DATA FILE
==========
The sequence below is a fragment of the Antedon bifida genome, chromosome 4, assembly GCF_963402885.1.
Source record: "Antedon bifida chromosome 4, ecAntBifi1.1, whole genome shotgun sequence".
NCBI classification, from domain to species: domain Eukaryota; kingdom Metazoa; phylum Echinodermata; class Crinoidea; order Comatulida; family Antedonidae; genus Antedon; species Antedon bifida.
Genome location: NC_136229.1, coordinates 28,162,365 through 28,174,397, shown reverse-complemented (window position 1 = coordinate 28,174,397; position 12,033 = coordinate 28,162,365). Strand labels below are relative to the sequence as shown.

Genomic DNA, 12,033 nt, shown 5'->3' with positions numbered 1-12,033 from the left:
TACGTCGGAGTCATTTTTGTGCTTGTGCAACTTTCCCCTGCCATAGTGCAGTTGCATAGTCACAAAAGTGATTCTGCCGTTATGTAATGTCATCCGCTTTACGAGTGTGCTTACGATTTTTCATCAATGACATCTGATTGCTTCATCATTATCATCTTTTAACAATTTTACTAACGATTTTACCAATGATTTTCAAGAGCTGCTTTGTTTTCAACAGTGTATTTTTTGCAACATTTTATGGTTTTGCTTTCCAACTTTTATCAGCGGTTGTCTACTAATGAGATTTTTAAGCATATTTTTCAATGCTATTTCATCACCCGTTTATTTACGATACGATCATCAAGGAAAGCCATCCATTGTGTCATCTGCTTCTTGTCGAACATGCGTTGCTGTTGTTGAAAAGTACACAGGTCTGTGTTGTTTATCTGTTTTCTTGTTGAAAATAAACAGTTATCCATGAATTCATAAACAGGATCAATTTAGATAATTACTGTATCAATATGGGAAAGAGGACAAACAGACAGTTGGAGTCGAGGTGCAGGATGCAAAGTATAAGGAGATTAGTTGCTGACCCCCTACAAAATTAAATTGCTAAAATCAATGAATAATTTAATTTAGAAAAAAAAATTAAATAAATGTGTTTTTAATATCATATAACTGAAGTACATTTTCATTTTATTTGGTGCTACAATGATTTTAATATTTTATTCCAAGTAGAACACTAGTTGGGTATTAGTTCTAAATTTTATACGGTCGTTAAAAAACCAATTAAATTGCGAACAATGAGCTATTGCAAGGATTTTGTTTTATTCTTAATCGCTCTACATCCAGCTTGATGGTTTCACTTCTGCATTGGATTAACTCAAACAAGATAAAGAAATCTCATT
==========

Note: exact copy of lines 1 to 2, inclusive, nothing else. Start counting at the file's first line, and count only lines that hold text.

The sequence below is a fragment of the Antedon bifida genome, chromosome 4, assembly GCF_963402885.1.
Source record: "Antedon bifida chromosome 4, ecAntBifi1.1, whole genome shotgun sequence".